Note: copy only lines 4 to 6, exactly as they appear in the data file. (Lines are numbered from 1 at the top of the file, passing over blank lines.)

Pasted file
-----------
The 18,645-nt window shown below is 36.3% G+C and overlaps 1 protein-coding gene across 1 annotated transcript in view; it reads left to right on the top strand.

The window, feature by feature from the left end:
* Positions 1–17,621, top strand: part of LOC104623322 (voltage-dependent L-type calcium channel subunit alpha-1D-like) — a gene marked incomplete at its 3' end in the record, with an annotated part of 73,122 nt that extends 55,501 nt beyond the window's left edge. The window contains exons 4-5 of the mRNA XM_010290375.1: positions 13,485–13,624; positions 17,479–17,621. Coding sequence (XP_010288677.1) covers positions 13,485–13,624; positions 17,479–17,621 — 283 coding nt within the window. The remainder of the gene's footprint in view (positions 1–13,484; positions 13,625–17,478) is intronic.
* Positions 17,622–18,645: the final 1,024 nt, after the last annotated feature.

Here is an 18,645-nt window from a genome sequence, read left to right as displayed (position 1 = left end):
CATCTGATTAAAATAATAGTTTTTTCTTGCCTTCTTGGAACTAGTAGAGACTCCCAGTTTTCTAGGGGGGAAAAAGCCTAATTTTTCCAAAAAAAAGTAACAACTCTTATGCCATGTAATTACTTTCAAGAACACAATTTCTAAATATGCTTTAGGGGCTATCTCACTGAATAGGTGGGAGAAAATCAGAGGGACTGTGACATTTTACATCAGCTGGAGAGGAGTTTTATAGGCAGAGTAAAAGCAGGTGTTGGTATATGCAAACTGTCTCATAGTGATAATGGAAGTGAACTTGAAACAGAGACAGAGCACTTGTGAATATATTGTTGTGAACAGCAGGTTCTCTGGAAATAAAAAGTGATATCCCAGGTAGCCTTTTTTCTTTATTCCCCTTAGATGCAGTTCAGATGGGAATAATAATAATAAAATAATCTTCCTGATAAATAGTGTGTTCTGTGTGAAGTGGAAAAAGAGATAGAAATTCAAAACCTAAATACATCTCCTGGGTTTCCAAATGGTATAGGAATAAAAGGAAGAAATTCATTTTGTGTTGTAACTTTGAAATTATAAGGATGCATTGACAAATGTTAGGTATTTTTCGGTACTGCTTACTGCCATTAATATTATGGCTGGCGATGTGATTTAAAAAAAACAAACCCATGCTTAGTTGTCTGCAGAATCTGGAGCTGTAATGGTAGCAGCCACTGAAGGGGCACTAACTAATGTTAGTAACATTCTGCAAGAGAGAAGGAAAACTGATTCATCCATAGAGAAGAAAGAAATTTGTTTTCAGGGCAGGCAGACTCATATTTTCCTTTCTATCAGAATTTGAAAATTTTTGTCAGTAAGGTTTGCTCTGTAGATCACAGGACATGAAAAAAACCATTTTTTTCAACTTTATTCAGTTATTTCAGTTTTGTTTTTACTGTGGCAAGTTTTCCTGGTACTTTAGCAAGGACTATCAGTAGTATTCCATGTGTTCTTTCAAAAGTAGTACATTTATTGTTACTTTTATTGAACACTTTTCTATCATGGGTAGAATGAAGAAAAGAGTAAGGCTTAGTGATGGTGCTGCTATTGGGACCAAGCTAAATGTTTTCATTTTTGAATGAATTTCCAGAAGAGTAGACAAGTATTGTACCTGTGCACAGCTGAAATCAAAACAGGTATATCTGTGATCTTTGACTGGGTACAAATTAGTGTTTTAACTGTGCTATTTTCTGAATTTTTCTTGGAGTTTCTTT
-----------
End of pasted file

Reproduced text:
* Positions 17,622–18,645: the final 1,024 nt, after the last annotated feature.

Here is an 18,645-nt window from a genome sequence, read left to right as displayed (position 1 = left end):
CATCTGATTAAAATAATAGTTTTTTCTTGCCTTCTTGGAACTAGTAGAGACTCCCAGTTTTCTAGGGGGGAAAAAGCCTAATTTTTCCAAAAAAAAGTAACAACTCTTATGCCATGTAATTACTTTCAAGAACACAATTTCTAAATATGCTTTAGGGGCTATCTCACTGAATAGGTGGGAGAAAATCAGAGGGACTGTGACATTTTACATCAGCTGGAGAGGAGTTTTATAGGCAGAGTAAAAGCAGGTGTTGGTATATGCAAACTGTCTCATAGTGATAATGGAAGTGAACTTGAAACAGAGACAGAGCACTTGTGAATATATTGTTGTGAACAGCAGGTTCTCTGGAAATAAAAAGTGATATCCCAGGTAGCCTTTTTTCTTTATTCCCCTTAGATGCAGTTCAGATGGGAATAATAATAATAAAATAATCTTCCTGATAAATAGTGTGTTCTGTGTGAAGTGGAAAAAGAGATAGAAATTCAAAACCTAAATACATCTCCTGGGTTTCCAAATGGTATAGGAATAAAAGGAAGAAATTCATTTTGTGTTGTAACTTTGAAATTATAAGGATGCATTGACAAATGTTAGGTATTTTTCGGTACTGCTTACTGCCATTAATATTATGGCTGGCGATGTGATTTAAAAAAAACAAACCCATGCTTAGTTGTCTGCAGAATCTGGAGCTGTAATGGTAGCAGCCACTGAAGGGGCACTAACTAATGTTAGTAACATTCTGCAAGAGAGAAGGAAAACTGATTCATCCATAGAGAAGAAAGAAATTTGTTTTCAGGGCAGGCAGACTCATATTTTCCTTTCTATCAGAATTTGAAAATTTTTGTCAGTAAGGTTTGCTCTGTAGATCACAGGACATGAAAAAAACCATTTTTTTCAACTTTATTCAGTTATTTCAGTTTTGTTTTTACTGTGGCAAGTTTTCCTGGTACTTTAGCAAGGACTATCAGTAGTATTCCATGTGTTCTTTCAAAAGTAGTACATTTATTGTTACTTTTATTGAACACTTTTCTATCATGGGTAGAATGAAGAAAAGAGTAAGGCTTAGTGATGGTGCTGCTATTGGGACCAAGCTAAATGTTTTCATTTTTGAATGAATTTCCAGAAGAGTAGACAAGTATTGTACCTGTGCACAGCTGAAATCAAAACAGGTATATCTGTGATCTTTGACTGGGTACAAATTAGTGTTTTAACTGTGCTATTTTCTGAATTTTTCTTGGAGTTTCTTT